Originally published Nov. 13, 2018, in Washingtonian.
If 17-year-old Greta Jelen could vote, she would support local politicians in favor of decriminalizing Metro-fare evasion, which she says disproportionately impacts DC youth of color. Jelen, a senior at School Without Walls, speaks passionately about acquaintances who have spent the night in jail for sidestepping Metro payment and the injustice of a $300 fine when someone can’t even pay the $2 fare.
Gun control, reducing education gaps across the city, managing rising rents from gentrification and decriminalizing fare evasion—the political issues concerning Washington’s 16- and 17-year-olds reflect the same policy questions raised by adults decades older.
In 2020, anyone 16 and over may be eligible to vote in DC, if a bill to lower the voting age for federal and local elections passes the DC Council on Tuesday. In that eventuality, DC will be the first jurisdiction that allows 16 year olds to vote in federal elections, and one of few allowing local votes.
More than 10,400 youth would have a say in local and federal elections, a point not lost on 16-year-old Alik Schier, one of the youth leaders for the Vote16DC campaign. In a city of 600,000, Schier says, allowing more than 10,000 more residents to vote is a significant increase—one he hopes inspires other cities to pass similar measures.
Schier became involved with Vote16DC when another organization he volunteers with, the Young Womens Project, began supporting the campaign. Since joining the team in early 2018, canvassing neighborhoods, holding weekly meetings and testifying to the committee are part of Schier’s routine. His activism on the campaign is motivated by his frustration with elected officials, especially in the wake of March for Our Lives.
“When I heard the bill was being introduced, I thought this is the perfect time to do this. The attention’s on young people, the spotlight’s on us—we have the nation’s attention,” Schier says. “I was really excited to finally let my voice be heard for real.”
Word-of-mouth from her Wilson High School classmates like Schier is how Michaela Bauman, 16, first heard about the push for youth enfranchisement. The disquieting nature of gun violence, particularly in schools, is why Bauman supports a lower voting age.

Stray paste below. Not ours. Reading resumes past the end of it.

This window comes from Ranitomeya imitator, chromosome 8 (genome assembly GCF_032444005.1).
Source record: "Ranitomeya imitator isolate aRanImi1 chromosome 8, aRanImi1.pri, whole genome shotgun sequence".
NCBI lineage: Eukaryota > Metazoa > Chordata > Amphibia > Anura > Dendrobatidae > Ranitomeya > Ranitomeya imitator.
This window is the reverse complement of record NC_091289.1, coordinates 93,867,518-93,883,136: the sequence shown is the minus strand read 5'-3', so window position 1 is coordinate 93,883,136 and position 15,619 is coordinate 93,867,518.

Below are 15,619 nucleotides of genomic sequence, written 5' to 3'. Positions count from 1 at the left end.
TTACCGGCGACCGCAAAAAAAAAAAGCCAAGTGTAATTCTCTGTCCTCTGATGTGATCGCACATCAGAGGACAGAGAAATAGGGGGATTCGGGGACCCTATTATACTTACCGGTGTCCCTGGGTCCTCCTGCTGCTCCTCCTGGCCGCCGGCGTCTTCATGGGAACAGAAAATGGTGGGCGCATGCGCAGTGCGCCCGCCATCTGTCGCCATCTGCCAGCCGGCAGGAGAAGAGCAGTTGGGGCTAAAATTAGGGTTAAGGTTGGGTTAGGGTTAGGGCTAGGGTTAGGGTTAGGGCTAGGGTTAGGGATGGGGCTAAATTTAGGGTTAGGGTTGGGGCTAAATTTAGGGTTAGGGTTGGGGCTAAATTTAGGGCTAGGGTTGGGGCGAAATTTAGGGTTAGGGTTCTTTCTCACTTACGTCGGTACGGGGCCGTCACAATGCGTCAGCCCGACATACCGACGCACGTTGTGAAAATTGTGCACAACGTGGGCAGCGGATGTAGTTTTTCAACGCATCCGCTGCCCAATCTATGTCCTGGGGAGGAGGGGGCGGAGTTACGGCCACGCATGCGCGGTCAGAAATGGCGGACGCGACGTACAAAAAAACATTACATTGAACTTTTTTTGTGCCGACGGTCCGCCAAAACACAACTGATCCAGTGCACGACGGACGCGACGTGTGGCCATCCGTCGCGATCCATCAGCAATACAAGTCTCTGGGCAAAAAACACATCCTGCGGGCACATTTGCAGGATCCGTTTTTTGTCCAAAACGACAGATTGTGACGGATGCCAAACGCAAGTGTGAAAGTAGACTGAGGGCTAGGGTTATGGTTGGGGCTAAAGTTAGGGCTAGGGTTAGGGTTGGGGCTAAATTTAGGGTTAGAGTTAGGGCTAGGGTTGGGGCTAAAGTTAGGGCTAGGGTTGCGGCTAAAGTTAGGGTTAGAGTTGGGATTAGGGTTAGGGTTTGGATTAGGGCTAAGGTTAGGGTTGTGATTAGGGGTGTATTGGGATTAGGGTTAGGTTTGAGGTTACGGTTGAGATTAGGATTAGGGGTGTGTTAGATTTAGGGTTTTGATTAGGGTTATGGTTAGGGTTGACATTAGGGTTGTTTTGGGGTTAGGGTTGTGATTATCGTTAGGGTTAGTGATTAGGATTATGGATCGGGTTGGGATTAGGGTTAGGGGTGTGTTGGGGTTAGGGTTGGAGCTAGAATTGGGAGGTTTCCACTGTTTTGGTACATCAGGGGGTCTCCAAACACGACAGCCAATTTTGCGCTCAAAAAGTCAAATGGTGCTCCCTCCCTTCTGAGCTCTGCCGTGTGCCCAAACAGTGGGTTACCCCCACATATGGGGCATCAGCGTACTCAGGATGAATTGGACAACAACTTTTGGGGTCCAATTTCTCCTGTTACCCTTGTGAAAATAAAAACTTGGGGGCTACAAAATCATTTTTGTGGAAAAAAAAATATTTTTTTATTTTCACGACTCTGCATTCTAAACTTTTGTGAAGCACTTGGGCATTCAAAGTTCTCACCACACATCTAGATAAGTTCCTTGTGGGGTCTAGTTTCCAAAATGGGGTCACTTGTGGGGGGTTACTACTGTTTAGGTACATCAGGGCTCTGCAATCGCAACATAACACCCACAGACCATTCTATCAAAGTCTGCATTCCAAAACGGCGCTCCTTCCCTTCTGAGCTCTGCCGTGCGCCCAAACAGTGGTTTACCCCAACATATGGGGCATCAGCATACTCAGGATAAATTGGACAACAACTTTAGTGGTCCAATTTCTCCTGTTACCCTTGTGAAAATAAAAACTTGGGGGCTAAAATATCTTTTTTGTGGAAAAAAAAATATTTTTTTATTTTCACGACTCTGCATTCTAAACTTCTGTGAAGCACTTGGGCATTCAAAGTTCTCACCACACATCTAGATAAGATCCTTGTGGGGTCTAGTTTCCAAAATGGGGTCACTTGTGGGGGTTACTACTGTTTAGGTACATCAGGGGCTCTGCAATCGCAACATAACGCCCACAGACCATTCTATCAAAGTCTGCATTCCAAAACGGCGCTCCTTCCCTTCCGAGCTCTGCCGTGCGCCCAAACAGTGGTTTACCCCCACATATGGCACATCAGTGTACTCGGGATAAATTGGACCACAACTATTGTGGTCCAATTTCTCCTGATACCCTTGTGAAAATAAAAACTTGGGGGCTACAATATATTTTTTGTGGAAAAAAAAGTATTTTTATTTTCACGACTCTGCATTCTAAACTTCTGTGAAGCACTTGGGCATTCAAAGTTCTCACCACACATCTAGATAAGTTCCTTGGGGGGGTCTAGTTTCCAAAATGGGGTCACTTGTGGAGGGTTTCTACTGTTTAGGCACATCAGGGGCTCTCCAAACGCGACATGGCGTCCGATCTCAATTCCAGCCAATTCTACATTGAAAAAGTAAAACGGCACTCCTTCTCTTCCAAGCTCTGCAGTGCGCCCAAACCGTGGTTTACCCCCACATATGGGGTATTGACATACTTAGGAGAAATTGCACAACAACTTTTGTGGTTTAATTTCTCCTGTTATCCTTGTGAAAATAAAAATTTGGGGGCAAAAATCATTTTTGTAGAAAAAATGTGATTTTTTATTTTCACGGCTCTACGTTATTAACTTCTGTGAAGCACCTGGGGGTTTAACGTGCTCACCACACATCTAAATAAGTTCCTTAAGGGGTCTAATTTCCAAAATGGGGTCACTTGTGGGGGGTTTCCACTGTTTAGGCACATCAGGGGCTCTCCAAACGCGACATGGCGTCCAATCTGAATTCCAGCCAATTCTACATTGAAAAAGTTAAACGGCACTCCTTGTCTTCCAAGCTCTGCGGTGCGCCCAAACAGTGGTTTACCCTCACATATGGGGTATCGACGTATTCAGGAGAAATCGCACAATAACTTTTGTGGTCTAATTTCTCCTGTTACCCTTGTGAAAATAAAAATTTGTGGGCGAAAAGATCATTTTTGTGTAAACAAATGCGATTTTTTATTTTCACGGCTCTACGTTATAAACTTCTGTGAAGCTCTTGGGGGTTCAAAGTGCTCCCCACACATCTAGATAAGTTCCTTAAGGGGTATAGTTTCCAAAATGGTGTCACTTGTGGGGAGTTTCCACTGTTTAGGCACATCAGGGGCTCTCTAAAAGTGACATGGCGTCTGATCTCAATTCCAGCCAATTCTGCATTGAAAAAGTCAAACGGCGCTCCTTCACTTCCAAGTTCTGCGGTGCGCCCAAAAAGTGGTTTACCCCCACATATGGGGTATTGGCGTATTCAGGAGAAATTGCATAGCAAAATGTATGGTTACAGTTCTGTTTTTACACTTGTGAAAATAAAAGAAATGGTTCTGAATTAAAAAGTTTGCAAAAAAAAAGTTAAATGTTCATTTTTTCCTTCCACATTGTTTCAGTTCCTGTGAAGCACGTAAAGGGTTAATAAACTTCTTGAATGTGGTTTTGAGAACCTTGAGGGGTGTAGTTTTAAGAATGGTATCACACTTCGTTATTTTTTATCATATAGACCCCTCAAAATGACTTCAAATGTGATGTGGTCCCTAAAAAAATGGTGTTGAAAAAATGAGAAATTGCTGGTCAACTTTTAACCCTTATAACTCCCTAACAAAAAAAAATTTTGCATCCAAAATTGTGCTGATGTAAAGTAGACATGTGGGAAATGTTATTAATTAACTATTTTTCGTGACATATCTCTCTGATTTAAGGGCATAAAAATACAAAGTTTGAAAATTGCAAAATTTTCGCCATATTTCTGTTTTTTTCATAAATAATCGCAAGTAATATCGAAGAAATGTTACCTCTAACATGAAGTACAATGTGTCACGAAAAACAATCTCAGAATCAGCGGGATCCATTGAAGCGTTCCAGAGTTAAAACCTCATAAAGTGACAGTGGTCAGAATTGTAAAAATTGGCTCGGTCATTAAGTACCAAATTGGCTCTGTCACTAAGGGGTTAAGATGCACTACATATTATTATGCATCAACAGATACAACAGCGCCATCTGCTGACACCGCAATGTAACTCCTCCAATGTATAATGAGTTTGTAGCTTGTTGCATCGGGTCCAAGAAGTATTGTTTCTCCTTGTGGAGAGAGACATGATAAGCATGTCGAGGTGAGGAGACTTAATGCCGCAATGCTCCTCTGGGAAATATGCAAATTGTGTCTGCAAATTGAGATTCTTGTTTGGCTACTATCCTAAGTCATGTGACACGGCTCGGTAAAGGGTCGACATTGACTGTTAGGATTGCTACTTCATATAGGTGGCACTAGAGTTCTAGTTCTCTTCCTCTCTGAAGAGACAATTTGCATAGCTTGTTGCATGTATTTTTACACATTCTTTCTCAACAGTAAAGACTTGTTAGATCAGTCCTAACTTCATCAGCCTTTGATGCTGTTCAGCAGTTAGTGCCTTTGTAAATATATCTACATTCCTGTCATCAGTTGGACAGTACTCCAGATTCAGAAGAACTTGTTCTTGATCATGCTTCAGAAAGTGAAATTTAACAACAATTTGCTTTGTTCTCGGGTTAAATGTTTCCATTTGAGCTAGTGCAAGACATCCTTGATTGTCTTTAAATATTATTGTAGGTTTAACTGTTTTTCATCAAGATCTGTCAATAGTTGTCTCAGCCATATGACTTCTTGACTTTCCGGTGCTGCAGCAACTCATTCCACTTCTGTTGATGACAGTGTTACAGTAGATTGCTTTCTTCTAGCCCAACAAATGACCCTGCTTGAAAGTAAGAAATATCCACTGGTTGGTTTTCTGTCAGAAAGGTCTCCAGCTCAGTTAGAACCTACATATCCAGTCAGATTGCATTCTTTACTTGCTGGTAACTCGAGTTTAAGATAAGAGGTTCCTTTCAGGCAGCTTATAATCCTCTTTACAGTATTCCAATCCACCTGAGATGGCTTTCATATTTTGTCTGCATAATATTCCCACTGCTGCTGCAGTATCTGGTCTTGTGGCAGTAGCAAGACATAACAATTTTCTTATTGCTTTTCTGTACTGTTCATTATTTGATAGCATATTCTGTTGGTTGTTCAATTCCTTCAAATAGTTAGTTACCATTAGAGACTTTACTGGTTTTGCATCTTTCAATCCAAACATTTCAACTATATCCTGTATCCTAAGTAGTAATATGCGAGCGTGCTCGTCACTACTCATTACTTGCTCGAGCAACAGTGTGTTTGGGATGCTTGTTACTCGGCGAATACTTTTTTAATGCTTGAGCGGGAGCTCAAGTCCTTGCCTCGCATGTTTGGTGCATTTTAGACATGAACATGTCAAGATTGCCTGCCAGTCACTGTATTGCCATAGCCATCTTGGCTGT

“We’re the kids, we live with this fear every day of school shooting,” she says. “We should be able to have a say in putting people in power who support restrictions on guns.”
Education policy is made without the input of the students it impacts the most, Bauman, who is not involved with Vote16DC, says. Jelen recounted the reading level gap between her peers at Alice Deal Middle School, where students come from an area encompassing Mount Pleasant to Chevy Chase.
Jelen, who went to Lafayette Elementary School in Northwest DC, noticed she had a much higher reading ability than some of her peers.
“For as long as I can remember, the city has been incredibly segregated,” she says about the experience. “How did I come from the same public education system, and I’m able to read like this and they can’t.”
Tiffany Missembe, also a Wilson High School junior, described the disparity in the education available to her at Wilson compared to high schools in east-of-the-river neighborhoods. Missembe is able to take nearly all Advanced Placement courses, an opportunity not consistently afforded across DC.
A vote is a “voice for the voiceless,” Missembe, who is 16 and the daughter of immigrants, says. Since her parents are unable to vote, casting a vote would give Missembe the ability to stand up in their place.
Helisa Cruz, 16, is a third-generation immigrant living in Brookland, a neighborhood that’s rapidly changing. Voting is a way to influence her community’s development, the BASIS DC Public Charter School junior says: “I knew a lot of people personally who had to leave my neighborhood and go to more unsafe places in DC because they could not afford to live in Brookland anymore,” she says.
Cruz says the issues she cares about are the ones that impact her directly. Conceding that she could lobby councilmembers or send emails about policies, voting is nonetheless unique.
“It’s not the same as voting,” she says. “Voting is totally different—it’s what this democracy is built on.”